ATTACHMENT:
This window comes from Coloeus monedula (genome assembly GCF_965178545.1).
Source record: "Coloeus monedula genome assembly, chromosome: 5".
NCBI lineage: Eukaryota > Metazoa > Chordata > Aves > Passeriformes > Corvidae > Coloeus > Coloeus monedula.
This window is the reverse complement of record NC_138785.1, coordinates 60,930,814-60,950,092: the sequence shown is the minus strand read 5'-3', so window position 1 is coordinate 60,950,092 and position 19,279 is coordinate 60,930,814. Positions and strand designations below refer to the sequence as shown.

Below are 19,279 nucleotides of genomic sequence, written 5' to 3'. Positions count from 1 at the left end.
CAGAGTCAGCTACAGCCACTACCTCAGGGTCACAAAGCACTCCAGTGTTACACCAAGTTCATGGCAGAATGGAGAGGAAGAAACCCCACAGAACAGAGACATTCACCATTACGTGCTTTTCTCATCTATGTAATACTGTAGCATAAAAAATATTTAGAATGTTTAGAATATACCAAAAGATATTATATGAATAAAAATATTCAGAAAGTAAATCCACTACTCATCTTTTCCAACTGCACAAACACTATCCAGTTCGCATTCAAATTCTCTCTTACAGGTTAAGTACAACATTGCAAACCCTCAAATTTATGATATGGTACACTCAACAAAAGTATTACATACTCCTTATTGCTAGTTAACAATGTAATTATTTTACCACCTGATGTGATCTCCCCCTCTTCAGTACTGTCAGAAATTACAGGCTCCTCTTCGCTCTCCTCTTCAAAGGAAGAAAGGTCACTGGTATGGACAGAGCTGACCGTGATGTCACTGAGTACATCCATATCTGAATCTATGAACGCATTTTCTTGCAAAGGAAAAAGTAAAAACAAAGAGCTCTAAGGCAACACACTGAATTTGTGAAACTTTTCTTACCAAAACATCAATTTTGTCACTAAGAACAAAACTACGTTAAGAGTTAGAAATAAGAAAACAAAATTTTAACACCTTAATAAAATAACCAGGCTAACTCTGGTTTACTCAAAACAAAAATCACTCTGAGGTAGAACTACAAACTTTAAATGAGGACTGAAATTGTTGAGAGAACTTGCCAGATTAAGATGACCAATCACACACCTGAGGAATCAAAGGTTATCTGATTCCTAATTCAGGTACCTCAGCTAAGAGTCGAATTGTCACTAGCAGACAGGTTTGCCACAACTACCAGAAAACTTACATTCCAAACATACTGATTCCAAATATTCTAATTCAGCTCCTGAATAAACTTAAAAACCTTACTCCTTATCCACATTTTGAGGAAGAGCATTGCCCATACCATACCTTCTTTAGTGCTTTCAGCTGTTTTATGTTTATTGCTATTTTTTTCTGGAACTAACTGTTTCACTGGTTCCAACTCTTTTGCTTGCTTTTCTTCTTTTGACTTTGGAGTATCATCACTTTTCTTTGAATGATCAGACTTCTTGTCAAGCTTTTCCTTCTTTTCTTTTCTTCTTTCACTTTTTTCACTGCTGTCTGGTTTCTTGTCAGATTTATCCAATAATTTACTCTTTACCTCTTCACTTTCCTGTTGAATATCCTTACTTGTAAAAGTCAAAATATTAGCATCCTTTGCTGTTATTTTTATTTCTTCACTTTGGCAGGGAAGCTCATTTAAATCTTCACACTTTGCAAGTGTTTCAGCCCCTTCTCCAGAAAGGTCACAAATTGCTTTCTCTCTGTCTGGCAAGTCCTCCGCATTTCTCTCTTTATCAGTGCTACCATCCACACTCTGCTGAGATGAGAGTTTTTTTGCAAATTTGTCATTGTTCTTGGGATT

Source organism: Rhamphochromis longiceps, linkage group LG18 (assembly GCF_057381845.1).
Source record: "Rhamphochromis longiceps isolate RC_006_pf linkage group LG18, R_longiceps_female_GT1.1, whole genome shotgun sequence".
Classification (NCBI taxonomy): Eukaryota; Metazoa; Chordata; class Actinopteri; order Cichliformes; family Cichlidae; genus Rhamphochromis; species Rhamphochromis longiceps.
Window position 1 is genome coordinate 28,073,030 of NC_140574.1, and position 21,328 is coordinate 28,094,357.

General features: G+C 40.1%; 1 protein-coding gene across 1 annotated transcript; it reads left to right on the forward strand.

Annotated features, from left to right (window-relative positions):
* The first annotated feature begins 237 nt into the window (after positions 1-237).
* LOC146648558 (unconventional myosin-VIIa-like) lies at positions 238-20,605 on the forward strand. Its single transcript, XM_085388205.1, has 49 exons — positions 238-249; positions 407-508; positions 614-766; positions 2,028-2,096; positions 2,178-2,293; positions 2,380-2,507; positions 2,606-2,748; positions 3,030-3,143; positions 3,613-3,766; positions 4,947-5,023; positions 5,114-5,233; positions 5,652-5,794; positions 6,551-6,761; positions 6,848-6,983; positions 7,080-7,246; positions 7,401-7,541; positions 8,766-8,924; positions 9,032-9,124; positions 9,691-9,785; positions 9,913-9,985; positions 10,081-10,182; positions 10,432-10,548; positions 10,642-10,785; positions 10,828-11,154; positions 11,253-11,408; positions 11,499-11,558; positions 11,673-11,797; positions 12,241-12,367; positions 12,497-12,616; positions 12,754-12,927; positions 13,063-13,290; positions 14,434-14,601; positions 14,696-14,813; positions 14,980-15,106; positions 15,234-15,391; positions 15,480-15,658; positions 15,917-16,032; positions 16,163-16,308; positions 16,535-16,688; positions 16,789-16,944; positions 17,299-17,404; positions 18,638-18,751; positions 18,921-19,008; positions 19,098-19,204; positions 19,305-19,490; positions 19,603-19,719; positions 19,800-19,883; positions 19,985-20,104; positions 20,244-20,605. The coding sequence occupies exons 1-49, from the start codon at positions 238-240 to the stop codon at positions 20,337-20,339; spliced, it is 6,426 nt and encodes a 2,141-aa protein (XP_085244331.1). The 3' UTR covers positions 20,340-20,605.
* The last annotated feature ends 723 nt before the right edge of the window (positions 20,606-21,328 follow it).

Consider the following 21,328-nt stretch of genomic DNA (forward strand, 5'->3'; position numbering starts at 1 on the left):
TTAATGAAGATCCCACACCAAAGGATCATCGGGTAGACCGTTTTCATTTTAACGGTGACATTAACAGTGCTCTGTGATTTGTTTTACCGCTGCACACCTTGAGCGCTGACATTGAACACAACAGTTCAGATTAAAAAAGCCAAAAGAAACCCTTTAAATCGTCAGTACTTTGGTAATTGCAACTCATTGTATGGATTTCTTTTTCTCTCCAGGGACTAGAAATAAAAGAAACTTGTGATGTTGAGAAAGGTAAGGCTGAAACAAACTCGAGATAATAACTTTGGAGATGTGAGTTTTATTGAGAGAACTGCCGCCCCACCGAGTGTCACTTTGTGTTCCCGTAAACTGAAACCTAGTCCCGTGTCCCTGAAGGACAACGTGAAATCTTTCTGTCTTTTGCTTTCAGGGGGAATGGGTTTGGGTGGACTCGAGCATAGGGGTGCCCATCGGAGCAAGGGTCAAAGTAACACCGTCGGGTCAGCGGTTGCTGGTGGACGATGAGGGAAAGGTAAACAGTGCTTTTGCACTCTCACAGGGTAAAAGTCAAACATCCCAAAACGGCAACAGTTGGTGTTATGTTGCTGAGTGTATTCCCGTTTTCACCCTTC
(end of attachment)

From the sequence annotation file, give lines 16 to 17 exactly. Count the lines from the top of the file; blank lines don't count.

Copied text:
Consider the following 21,328-nt stretch of genomic DNA (forward strand, 5'->3'; position numbering starts at 1 on the left):
TTAATGAAGATCCCACACCAAAGGATCATCGGGTAGACCGTTTTCATTTTAACGGTGACATTAACAGTGCTCTGTGATTTGTTTTACCGCTGCACACCTTGAGCGCTGACATTGAACACAACAGTTCAGATTAAAAAAGCCAAAAGAAACCCTTTAAATCGTCAGTACTTTGGTAATTGCAACTCATTGTATGGATTTCTTTTTCTCTCCAGGGACTAGAAATAAAAGAAACTTGTGATGTTGAGAAAGGTAAGGCTGAAACAAACTCGAGATAATAACTTTGGAGATGTGAGTTTTATTGAGAGAACTGCCGCCCCACCGAGTGTCACTTTGTGTTCCCGTAAACTGAAACCTAGTCCCGTGTCCCTGAAGGACAACGTGAAATCTTTCTGTCTTTTGCTTTCAGGGGGAATGGGTTTGGGTGGACTCGAGCATAGGGGTGCCCATCGGAGCAAGGGTCAAAGTAACACCGTCGGGTCAGCGGTTGCTGGTGGACGATGAGGGAAAGGTAAACAGTGCTTTTGCACTCTCACAGGGTAAAAGTCAAACATCCCAAAACGGCAACAGTTGGTGTTATGTTGCTGAGTGTATTCCCGTTTTCACCCTTC